Bangs, fringe, breakage — whatever you call it, it'll fit in some butterfly clips.
Halloween may be over, but the dark side of beauty--the gray market--is very much alive.
Imagine this: you’ve got a fabulous new cut and color--and with any new style, new products are necessary. But instead of purchasing them from the salon directly, you visit your local drugstore or grocery, or a site like Amazon or Beauty.com.
Here’s the thing: professional products are only guaranteed genuine when sold in salons.
Do you really want to spend your cash on a possibly inauthentic product? Shouldn’t there be a standard for what one puts on their skin and hair? Before we judge, let’s level: we’ve ALL done this. Why? Because, sometimes that deal for Moroccanoil on Hautelook is so grand our little hair-loving hearts skip a beat. And why shouldn’t they? Everyone stocks the same products, right? The sad truth is no, they do not.
Perhaps drugstore or online-purchased products have worked (kind of), perhaps they’ve been lackluster, and maybe you thought the sub-par performance was due to your own styling abilities... Either way, as an intelligent consumer, you deserve to know about the gray market.
So, What Is The Gray Market?
The gray market includes counterfeit, stolen, compromised, diverted, or outdated products that are legally sold without guaranteed authenticity.
I’m talking about any professional products: Paul Mitchell, Bumble and bumble, Redken, Aveda, Big Sexy Hair, Schwartzkopf, Matrix, Sebastian--the list could go on and on.
How Does It Work?
Companies sell bulk product to a distributor like CVS, Target, or Walgreens and let products sit within improper conditions until bar codes have expired. Once expired, retailers slap new bar codes onto products, regardless of the products' sensitivity to environment and temperature. Other times, products purchased in one country will be up-sold to another country.
Worse, an estimated 10% of failing salons sell unsold merchandise or old containers, which may then be recycled, reprinted, or diluted with alcohol or water, and sold for full price.
But don’t take my word for it. I asked friends in Los Angeles, Austin, Chicago, and New York to conduct a mini sample survey. Participants went to random local drugstores and took photos of professional hair products without knowing why I wanted the information.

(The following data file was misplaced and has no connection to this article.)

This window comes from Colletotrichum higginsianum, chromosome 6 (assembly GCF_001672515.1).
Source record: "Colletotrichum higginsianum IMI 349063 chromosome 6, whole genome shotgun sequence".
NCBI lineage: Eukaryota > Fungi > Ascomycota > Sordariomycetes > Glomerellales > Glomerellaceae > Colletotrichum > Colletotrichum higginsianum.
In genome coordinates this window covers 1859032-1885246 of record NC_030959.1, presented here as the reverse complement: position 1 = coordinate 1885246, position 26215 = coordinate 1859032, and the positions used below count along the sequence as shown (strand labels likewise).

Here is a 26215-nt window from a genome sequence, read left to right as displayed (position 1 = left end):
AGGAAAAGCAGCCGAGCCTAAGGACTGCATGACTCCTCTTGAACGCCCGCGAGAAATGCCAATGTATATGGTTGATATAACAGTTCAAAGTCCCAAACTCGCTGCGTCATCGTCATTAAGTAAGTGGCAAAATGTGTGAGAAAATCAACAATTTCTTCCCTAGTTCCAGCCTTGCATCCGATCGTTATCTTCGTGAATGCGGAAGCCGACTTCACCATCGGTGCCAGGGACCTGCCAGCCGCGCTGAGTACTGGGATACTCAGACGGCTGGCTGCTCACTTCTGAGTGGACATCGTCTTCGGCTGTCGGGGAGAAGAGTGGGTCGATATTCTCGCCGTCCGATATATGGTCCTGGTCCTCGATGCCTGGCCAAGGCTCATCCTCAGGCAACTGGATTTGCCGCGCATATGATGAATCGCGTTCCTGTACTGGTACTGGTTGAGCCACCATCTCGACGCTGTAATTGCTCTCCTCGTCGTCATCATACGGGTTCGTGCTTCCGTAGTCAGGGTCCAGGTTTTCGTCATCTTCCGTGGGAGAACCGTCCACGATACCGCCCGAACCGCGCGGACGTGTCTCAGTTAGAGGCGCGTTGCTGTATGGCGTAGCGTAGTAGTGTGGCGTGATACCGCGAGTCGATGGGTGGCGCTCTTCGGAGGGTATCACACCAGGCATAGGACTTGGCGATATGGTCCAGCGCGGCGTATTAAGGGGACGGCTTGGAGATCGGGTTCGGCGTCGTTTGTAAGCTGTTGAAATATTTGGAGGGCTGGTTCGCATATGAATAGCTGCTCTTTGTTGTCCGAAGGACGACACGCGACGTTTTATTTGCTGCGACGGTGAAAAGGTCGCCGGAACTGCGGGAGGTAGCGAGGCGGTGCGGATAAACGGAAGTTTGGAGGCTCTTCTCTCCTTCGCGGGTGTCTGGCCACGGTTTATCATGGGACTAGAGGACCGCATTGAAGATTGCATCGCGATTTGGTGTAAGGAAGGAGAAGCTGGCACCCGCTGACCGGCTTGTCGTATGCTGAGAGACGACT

Then I cross-referenced each price with an authorized salon. EVERY drugstore retailer marked up their prices by a maximum of $6, making them more expensive than any professional salon. Amazon was a close second, on average $4 more than any salon. Add in the shipping, and, well….enough said.
How To Tell If A Product Is Authentic
- Check differences in logo, ingredients, and instructions. Protect yourself by printing necessary criteria prior to purchase.
- Counterfeit products have a sticker on top of the printed bar code. Also, if a batch code is missing or scratched off the bottom, it’s a fake.
- Distributors care how product appears to the general public: if part of the line is missing, damaged, dirty, or un-replenished, look elsewhere.
- Super high or deeply discounted prices. Sellers either want to move this product or up-charge it make it worth their while.
Who Does the Gray Market Actually Hurt?
First, the gray market hurts your hairstylist. A great hairdresser goes above and beyond for each of their clients, and recommends professional products when necessary. I’m known for making creative colors last FOREVER--so, of course I recommend sulfate-free, color-depositing product (and for the most creative clients--I hand-make them). I’d hate for any clients’ hard-earned color to fade quickly due to a knockoff product.
Last, you deserve the best price and quality. When it comes down to it, protect your health, wallet, and hair by only purchasing professional products from a salon or professional hairdresser. Period.
- Have you bought a salon product outside of the salon and been burned?
- Which pharmacies and big box stores have you spotted gray market products at?
- What tips do you have for spotting a fake?